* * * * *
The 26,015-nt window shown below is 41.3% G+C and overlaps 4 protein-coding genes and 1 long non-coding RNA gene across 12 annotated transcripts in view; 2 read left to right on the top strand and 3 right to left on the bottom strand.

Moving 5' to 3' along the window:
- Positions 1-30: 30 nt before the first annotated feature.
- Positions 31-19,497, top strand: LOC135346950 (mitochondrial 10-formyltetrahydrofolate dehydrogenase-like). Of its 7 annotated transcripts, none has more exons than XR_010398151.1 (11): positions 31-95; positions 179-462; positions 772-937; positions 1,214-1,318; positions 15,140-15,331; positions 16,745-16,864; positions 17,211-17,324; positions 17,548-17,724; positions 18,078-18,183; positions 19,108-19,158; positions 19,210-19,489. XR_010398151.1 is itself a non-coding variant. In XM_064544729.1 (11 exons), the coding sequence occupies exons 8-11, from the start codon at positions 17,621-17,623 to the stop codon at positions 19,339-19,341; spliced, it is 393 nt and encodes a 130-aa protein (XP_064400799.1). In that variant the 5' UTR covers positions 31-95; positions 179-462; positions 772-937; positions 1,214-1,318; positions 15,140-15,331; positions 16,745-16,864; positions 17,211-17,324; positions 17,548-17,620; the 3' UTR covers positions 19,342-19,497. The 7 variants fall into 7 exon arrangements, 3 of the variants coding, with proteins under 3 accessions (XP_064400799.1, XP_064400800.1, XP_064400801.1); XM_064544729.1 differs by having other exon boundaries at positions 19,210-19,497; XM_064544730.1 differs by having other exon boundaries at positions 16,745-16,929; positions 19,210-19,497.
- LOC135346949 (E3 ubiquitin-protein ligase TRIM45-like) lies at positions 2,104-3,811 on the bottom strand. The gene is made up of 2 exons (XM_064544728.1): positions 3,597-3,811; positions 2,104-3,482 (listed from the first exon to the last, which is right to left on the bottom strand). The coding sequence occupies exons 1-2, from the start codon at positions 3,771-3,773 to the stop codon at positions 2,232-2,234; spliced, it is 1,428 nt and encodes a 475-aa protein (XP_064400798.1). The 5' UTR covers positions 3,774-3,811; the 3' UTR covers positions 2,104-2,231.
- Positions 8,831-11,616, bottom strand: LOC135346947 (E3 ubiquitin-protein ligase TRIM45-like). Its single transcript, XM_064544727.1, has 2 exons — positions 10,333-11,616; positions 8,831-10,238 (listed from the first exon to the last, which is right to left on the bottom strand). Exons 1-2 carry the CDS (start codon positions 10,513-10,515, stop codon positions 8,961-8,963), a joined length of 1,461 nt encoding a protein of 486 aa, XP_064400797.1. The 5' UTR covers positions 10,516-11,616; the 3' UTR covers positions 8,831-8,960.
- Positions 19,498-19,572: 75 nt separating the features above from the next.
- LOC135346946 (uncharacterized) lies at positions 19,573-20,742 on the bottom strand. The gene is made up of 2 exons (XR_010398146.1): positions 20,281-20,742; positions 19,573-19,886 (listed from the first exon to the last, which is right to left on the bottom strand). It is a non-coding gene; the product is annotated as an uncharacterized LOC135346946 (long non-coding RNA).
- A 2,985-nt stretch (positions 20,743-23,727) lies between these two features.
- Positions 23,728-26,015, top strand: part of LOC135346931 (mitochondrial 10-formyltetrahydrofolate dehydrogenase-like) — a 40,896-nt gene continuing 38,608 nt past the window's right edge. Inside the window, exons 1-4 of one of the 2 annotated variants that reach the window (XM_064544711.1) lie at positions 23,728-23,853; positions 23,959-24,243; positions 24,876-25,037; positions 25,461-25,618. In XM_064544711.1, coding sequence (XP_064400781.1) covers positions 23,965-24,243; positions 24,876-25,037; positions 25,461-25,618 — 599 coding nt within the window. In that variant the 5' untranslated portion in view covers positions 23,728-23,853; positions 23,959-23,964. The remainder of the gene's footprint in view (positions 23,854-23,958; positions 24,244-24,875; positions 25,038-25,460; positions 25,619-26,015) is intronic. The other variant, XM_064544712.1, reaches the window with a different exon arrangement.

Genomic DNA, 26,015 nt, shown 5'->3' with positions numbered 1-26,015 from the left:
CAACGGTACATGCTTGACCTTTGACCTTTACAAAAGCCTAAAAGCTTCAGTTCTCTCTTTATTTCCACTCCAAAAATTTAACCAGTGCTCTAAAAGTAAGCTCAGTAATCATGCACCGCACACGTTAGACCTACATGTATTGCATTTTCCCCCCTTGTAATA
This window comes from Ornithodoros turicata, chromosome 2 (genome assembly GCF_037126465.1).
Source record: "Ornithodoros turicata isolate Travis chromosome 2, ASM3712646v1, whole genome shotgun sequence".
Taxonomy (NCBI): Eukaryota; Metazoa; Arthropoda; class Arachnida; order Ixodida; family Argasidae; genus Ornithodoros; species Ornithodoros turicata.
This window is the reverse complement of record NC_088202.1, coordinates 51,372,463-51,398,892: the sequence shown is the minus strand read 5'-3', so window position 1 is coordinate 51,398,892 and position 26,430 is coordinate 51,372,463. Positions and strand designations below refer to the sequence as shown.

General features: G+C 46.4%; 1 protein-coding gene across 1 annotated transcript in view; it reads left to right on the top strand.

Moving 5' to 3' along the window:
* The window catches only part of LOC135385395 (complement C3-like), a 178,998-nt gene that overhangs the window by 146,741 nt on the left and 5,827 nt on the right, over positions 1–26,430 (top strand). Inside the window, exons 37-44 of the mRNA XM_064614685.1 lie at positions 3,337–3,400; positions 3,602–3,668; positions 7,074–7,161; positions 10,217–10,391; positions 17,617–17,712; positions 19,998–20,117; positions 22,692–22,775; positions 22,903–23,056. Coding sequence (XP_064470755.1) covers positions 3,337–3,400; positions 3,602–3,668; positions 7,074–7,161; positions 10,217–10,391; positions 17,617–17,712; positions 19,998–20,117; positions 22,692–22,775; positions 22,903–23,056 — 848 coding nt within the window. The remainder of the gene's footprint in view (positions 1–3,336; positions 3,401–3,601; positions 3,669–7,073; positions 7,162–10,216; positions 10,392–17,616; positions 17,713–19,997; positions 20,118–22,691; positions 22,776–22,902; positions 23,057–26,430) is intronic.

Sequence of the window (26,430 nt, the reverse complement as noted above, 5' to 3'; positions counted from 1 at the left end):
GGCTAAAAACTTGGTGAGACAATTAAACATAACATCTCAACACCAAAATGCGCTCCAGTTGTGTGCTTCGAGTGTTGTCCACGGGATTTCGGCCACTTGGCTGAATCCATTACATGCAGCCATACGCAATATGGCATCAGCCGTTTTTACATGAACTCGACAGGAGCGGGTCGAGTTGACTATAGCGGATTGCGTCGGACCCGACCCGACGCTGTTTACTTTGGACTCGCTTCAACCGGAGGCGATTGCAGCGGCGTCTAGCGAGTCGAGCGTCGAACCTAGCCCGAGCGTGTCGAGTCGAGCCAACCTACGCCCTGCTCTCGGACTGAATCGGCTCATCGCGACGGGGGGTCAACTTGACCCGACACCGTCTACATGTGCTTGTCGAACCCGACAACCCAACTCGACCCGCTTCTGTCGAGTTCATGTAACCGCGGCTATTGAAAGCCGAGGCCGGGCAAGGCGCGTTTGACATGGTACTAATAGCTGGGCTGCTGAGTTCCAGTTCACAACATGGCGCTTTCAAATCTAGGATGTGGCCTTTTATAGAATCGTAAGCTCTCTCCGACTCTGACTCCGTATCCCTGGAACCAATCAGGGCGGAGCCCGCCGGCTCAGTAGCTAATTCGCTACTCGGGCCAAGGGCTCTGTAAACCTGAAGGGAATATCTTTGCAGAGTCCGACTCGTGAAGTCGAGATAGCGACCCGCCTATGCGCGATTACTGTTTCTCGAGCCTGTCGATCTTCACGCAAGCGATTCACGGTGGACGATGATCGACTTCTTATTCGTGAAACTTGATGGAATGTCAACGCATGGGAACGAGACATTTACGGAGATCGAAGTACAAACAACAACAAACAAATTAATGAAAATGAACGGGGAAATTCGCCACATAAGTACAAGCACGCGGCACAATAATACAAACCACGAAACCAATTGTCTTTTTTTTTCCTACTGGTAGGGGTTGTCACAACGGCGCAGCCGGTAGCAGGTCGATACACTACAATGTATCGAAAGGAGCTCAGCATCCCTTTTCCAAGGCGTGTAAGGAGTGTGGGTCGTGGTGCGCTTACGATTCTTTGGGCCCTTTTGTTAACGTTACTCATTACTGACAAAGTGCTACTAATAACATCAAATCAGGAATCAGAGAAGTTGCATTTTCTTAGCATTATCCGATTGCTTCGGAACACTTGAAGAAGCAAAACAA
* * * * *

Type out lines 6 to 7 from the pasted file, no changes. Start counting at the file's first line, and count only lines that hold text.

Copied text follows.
- Positions 8,831-11,616, bottom strand: LOC135346947 (E3 ubiquitin-protein ligase TRIM45-like). Its single transcript, XM_064544727.1, has 2 exons — positions 10,333-11,616; positions 8,831-10,238 (listed from the first exon to the last, which is right to left on the bottom strand). Exons 1-2 carry the CDS (start codon positions 10,513-10,515, stop codon positions 8,961-8,963), a joined length of 1,461 nt encoding a protein of 486 aa, XP_064400797.1. The 5' UTR covers positions 10,516-11,616; the 3' UTR covers positions 8,831-8,960.
- Positions 19,498-19,572: 75 nt separating the features above from the next.